Bob: Yes.

Dennis: It kind of reminds me of the day of David and Goliath; you know? The Philistines were stomping through the valley, wanting to pick a fight. All the Israelites were hiding out until a little boy came up with five smooth stones and trusted God, and God gave him victory.

20:00

I just wonder, if a few of us step up and decide to say: “Here I stand. I’m not going to apologize for what I believe. I’m also not going to be rude, or hateful, or unloving; but I’m going to speak the truth in love. I’m going to stand for marriage,”—kind of repeat Joshua’s statement in Joshua 24: “As for me and my house, we’ll serve the Lord.

Bob: Yes.

Dennis: “We’ll build our house according to God’s blueprints. We’re going for it!”

Bob: Yes. How we live out our lives, according to what the Scriptures teach—that’s going to be as loud—in fact, maybe a louder statement that we make in this culture—than whatever it is we have to say. I’m thinking of Dr. Mohler’s new book, which is called We Cannot Be Silent. He’s talking about the issues that are facing us as a culture today and talking about how we respond to them as followers of Christ.

21:00

I think what you’re saying is that, fundamentally/foundationally, we have to respond with the integrity of our lives, first and foremost; and then what we say has to be in concert with that. We can’t be saying one thing and living something else.

I’d encourage our listeners, by the way, if you’ve not read Dr. Mohler’s new book, We Cannot Be Silent, it’s a book that we have in our FamilyLife Today Resource Center. Dr. Mohler is one of the leading thinkers in our day when it comes to issues of theology and Christian worldview, and his new book is a classic. Again, it’s called We Cannot Be Silent. You can order it online at FamilyLifeToday.com. Our website, again, is FamilyLifeToday.com; or call 1-800-358-6329—that’s 1-800-“F” as in family, “L” as in life, and then the word, “TODAY,” to order a copy of Dr. Mohler’s book.

22:00

Now—an end-of-the-week “Congratulations!” to Tim and Cheryl Maslowski—who live in Cold Spring, Minnesota—27 years ago today, they became husband and wife. They listen to FamilyLife Today on KTIG, and they are Legacy Partners. In fact, they went to the Weekend to Remember® here just a couple of months ago. We wanted to say, “Happy anniversary!” to the Maslowskis and to all of you who may be celebrating anniversaries this weekend.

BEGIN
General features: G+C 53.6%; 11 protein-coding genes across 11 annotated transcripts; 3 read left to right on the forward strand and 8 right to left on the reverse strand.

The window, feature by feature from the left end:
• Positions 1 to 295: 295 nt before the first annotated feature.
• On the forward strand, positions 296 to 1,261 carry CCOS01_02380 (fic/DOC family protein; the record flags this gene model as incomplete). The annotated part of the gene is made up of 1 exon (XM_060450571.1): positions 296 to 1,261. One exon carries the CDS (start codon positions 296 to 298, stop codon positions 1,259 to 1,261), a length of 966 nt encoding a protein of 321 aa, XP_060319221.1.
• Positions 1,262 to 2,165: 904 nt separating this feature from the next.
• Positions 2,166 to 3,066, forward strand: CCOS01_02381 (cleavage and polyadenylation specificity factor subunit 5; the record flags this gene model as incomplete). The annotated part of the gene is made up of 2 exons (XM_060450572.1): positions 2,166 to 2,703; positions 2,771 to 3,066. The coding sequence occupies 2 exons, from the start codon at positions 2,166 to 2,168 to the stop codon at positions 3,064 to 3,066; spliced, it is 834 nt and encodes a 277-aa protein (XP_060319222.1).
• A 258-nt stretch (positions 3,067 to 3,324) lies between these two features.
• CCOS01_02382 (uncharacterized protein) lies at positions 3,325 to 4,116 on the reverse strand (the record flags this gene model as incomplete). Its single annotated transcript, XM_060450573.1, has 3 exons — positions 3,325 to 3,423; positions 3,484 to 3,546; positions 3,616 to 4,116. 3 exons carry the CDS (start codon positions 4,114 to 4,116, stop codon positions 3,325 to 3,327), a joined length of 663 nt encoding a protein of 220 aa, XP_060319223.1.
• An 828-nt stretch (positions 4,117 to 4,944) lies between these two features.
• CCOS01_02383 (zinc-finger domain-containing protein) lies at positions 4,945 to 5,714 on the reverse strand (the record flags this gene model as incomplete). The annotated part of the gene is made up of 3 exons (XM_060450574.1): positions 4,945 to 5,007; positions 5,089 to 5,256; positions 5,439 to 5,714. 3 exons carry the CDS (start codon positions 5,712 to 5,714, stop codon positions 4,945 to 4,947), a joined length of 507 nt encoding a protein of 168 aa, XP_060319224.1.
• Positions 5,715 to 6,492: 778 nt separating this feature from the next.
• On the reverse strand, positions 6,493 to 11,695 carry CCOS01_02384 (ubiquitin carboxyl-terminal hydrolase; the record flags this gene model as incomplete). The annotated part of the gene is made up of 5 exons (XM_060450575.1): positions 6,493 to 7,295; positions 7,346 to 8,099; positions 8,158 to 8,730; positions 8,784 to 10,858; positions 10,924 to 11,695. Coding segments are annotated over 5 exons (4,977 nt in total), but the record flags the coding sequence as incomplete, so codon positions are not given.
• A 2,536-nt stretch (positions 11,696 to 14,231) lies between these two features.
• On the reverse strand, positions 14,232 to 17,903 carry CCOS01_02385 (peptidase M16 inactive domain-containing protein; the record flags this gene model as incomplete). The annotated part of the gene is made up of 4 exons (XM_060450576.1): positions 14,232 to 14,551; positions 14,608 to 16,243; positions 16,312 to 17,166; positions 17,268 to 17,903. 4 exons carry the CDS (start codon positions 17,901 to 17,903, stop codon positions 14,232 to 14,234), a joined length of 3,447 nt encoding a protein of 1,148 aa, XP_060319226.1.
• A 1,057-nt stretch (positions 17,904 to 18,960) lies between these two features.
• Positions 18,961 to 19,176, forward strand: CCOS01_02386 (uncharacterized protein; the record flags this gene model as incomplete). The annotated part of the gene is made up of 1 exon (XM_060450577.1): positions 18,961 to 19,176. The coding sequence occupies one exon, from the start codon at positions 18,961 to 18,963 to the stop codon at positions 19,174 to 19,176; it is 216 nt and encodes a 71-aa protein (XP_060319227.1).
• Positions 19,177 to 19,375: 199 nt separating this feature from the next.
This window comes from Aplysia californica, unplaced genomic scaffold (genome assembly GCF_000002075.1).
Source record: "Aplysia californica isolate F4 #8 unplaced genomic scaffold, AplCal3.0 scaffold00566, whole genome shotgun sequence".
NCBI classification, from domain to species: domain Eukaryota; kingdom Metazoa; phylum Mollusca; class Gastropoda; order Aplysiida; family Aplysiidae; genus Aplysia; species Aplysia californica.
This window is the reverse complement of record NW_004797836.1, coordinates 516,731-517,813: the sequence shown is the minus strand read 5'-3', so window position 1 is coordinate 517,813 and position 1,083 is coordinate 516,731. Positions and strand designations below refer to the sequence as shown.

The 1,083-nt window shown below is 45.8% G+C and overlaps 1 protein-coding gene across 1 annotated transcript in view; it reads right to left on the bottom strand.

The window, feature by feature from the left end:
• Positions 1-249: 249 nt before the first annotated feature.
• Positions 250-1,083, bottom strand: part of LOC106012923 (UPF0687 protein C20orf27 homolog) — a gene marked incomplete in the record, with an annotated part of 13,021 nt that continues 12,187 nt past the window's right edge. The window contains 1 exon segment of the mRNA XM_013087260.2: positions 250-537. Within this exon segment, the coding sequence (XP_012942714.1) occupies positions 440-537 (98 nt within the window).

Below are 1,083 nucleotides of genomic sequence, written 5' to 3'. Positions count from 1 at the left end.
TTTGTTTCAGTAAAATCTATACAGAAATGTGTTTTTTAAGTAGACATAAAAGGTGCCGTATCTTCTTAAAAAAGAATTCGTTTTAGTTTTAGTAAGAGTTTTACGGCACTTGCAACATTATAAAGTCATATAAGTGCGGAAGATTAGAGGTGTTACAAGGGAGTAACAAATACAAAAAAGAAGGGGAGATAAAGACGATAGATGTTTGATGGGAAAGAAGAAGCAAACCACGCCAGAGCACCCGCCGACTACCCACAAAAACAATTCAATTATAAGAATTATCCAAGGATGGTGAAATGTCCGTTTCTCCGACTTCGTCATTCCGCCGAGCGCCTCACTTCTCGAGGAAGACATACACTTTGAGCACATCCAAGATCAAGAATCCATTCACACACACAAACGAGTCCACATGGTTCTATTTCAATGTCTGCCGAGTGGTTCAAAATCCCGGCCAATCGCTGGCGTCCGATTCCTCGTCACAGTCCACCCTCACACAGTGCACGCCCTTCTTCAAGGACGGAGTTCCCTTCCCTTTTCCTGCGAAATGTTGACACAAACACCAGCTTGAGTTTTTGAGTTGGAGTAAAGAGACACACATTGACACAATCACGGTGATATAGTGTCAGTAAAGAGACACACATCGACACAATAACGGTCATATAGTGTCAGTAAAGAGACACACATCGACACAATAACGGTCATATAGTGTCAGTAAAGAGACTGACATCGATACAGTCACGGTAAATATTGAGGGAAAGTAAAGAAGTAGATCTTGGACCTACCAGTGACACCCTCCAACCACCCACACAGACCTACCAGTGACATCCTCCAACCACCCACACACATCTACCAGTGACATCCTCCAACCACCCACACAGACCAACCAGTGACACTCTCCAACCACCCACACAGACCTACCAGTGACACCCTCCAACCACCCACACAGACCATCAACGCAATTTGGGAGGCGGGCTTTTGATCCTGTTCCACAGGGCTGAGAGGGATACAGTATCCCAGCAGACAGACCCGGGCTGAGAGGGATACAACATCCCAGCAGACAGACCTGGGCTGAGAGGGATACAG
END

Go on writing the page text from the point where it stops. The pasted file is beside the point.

FamilyLife is the Proud Sponsor of Anniversaries. We are celebrating a milestone of our own this year—we began, as a ministry, 40 years ago this year. We thought it would be a good idea to highlight the year by talking about anniversaries, and why they’re important, and thinking about all the anniversaries that have happened because of how God has used FamilyLife in the lives of many couples over the last four decades. All of that could not have happened if it weren’t for folks, like you, who help make this ministry possible through your contributions / your financial support.

23:00

We had some friends come to us recently—recognizing that, not only is this our 40th anniversary, but also the summer months tend to be a little slower for ministries like ours / donation revenue tends to decrease. These friends wanted to make sure that we headed into the summer months in a good position, financially; so they agreed that they would match every donation we received, during the month of May, on a dollar-for-dollar basis, up to a total of $350,000.

So again, next week is our last opportunity to take advantage of this matching-gift opportunity. If we’re going to do that, we need to hear from you. Would you consider making an online donation today? Go to FamilyLifeToday.com and donate, or call 1-800-FL-TODAY to donate. Or mail your donation to us at FamilyLife Today at PO

Box 7111, Little Rock, AR; our zip code is 72223.

24:00

And with that, we have to wrap things up for today. Thanks for being with us. Hope you have a great weekend. I hope you and your family are able to worship together in church this weekend. And I hope you can join us back on Monday, when we’re going to talk about a tragedy that has been experienced by many of our listeners. A number of you were victims of sexual abuse or sexual assault when you were a child. We’re going to talk with Dr. Dan Allender about how that experience can impact your life for years. I hope you can tune in on Monday.

I want to thank our engineer today, Keith Lynch, along with our entire broadcast production team. On behalf of our host, Dennis Rainey, I'm Bob Lepine. We will see you back Monday for another edition of FamilyLife Today.

FamilyLife Today is a production of FamilyLife of Little Rock, Arkansas.